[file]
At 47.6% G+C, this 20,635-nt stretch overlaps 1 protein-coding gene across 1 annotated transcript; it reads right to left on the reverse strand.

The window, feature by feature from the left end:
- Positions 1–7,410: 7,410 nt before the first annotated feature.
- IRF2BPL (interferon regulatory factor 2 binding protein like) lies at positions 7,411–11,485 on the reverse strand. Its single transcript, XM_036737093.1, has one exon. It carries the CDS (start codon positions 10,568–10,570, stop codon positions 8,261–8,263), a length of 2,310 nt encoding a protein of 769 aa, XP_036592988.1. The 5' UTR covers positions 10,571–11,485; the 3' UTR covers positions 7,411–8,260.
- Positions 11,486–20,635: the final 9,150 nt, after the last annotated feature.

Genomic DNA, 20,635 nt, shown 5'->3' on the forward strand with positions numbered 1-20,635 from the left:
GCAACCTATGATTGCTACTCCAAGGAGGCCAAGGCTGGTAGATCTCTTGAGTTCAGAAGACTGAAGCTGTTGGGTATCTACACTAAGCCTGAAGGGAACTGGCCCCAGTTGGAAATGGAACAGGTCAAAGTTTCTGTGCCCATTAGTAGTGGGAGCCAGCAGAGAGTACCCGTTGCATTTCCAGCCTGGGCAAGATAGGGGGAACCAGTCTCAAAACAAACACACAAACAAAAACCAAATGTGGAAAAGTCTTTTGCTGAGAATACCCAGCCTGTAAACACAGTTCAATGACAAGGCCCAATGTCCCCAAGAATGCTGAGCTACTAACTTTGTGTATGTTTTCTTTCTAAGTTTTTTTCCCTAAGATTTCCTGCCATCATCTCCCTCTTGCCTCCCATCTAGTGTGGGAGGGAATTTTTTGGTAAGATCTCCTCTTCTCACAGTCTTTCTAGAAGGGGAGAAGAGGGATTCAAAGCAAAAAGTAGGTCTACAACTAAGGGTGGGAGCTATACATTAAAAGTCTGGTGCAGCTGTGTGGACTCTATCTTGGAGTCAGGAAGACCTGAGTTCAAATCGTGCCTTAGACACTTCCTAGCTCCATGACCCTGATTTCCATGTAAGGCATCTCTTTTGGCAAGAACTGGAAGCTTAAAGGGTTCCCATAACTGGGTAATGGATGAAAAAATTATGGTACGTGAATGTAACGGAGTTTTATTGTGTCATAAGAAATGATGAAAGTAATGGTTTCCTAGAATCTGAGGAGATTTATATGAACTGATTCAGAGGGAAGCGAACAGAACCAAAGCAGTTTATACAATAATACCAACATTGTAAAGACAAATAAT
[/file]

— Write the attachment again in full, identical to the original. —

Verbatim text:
At 47.6% G+C, this 20,635-nt stretch overlaps 1 protein-coding gene across 1 annotated transcript; it reads right to left on the reverse strand.

The window, feature by feature from the left end:
- Positions 1–7,410: 7,410 nt before the first annotated feature.
- IRF2BPL (interferon regulatory factor 2 binding protein like) lies at positions 7,411–11,485 on the reverse strand. Its single transcript, XM_036737093.1, has one exon. It carries the CDS (start codon positions 10,568–10,570, stop codon positions 8,261–8,263), a length of 2,310 nt encoding a protein of 769 aa, XP_036592988.1. The 5' UTR covers positions 10,571–11,485; the 3' UTR covers positions 7,411–8,260.
- Positions 11,486–20,635: the final 9,150 nt, after the last annotated feature.

Genomic DNA, 20,635 nt, shown 5'->3' on the forward strand with positions numbered 1-20,635 from the left:
GCAACCTATGATTGCTACTCCAAGGAGGCCAAGGCTGGTAGATCTCTTGAGTTCAGAAGACTGAAGCTGTTGGGTATCTACACTAAGCCTGAAGGGAACTGGCCCCAGTTGGAAATGGAACAGGTCAAAGTTTCTGTGCCCATTAGTAGTGGGAGCCAGCAGAGAGTACCCGTTGCATTTCCAGCCTGGGCAAGATAGGGGGAACCAGTCTCAAAACAAACACACAAACAAAAACCAAATGTGGAAAAGTCTTTTGCTGAGAATACCCAGCCTGTAAACACAGTTCAATGACAAGGCCCAATGTCCCCAAGAATGCTGAGCTACTAACTTTGTGTATGTTTTCTTTCTAAGTTTTTTTCCCTAAGATTTCCTGCCATCATCTCCCTCTTGCCTCCCATCTAGTGTGGGAGGGAATTTTTTGGTAAGATCTCCTCTTCTCACAGTCTTTCTAGAAGGGGAGAAGAGGGATTCAAAGCAAAAAGTAGGTCTACAACTAAGGGTGGGAGCTATACATTAAAAGTCTGGTGCAGCTGTGTGGACTCTATCTTGGAGTCAGGAAGACCTGAGTTCAAATCGTGCCTTAGACACTTCCTAGCTCCATGACCCTGATTTCCATGTAAGGCATCTCTTTTGGCAAGAACTGGAAGCTTAAAGGGTTCCCATAACTGGGTAATGGATGAAAAAATTATGGTACGTGAATGTAACGGAGTTTTATTGTGTCATAAGAAATGATGAAAGTAATGGTTTCCTAGAATCTGAGGAGATTTATATGAACTGATTCAGAGGGAAGCGAACAGAACCAAAGCAGTTTATACAATAATACCAACATTGTAAAGACAAATAAT